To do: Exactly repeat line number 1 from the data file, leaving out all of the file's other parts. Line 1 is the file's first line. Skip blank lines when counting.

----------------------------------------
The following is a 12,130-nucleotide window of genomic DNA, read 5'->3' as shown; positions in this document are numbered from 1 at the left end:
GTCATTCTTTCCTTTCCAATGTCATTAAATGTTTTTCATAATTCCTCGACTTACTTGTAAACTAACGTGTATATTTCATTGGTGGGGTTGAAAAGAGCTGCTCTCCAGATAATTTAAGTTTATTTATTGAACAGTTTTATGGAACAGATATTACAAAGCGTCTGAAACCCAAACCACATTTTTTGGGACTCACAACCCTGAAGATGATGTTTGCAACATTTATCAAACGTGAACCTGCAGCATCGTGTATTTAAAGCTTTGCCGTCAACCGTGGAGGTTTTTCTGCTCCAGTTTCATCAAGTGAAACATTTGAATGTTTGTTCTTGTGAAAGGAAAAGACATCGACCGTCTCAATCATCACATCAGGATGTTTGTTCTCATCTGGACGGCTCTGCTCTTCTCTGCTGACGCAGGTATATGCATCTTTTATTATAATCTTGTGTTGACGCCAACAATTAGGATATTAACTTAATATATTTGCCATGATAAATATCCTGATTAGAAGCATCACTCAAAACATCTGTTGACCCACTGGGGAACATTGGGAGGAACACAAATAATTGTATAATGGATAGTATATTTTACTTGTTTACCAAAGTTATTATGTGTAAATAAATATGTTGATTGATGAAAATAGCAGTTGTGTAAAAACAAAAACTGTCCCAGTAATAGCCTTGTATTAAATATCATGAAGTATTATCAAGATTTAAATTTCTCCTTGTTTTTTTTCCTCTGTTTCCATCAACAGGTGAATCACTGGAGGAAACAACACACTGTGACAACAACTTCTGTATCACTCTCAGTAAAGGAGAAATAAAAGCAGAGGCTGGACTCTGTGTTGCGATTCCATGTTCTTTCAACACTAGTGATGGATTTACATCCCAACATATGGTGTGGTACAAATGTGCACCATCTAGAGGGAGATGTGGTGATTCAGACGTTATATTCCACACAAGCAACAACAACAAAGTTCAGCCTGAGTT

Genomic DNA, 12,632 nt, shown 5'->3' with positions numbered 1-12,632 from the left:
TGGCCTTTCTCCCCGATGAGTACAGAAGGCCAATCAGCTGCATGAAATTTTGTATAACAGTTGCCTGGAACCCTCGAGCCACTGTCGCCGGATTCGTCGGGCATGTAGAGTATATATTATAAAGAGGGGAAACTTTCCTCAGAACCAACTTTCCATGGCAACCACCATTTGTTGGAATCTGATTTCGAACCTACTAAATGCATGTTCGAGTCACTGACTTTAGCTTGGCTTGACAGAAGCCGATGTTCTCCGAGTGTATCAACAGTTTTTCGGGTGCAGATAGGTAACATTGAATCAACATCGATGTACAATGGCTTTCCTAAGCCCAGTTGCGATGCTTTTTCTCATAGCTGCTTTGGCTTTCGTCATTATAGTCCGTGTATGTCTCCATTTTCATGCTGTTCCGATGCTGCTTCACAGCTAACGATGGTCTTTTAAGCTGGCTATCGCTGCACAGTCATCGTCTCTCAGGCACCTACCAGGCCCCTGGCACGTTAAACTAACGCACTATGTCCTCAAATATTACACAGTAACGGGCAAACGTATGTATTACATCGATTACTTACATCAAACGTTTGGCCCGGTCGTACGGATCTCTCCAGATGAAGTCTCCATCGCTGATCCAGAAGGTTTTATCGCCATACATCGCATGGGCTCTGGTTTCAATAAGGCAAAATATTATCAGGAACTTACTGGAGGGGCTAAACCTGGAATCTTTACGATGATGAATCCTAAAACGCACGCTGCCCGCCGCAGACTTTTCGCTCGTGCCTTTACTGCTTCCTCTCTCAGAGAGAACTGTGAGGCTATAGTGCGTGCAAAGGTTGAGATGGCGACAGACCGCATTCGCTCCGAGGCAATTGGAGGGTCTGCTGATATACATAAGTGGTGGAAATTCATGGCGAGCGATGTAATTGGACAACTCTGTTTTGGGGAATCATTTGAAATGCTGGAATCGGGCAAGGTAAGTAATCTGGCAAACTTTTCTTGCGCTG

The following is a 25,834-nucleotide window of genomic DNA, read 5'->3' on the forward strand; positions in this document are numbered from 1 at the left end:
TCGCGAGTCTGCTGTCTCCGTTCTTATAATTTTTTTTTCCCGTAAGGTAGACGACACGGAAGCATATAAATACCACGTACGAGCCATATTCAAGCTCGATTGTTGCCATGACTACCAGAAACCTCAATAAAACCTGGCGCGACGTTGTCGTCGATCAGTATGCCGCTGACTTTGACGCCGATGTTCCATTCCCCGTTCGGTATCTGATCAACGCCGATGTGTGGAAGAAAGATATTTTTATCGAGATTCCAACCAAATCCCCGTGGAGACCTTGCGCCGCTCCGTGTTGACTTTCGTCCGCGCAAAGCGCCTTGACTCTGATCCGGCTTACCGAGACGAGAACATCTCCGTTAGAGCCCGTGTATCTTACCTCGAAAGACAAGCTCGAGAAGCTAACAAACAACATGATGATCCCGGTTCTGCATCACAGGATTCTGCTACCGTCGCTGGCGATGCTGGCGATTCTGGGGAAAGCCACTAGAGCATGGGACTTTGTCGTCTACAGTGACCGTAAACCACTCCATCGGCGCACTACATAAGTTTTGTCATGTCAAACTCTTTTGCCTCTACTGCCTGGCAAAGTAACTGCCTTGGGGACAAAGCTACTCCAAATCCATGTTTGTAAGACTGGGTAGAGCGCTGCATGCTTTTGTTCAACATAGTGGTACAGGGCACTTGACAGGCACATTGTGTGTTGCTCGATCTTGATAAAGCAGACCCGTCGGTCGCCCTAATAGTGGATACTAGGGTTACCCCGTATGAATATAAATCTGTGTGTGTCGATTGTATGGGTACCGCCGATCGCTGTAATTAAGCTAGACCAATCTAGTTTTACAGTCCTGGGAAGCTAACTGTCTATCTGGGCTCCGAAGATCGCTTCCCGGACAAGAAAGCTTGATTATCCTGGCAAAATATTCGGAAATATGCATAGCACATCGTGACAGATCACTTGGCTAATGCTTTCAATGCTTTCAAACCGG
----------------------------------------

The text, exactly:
The following is a 12,130-nucleotide window of genomic DNA, read 5'->3' as shown; positions in this document are numbered from 1 at the left end: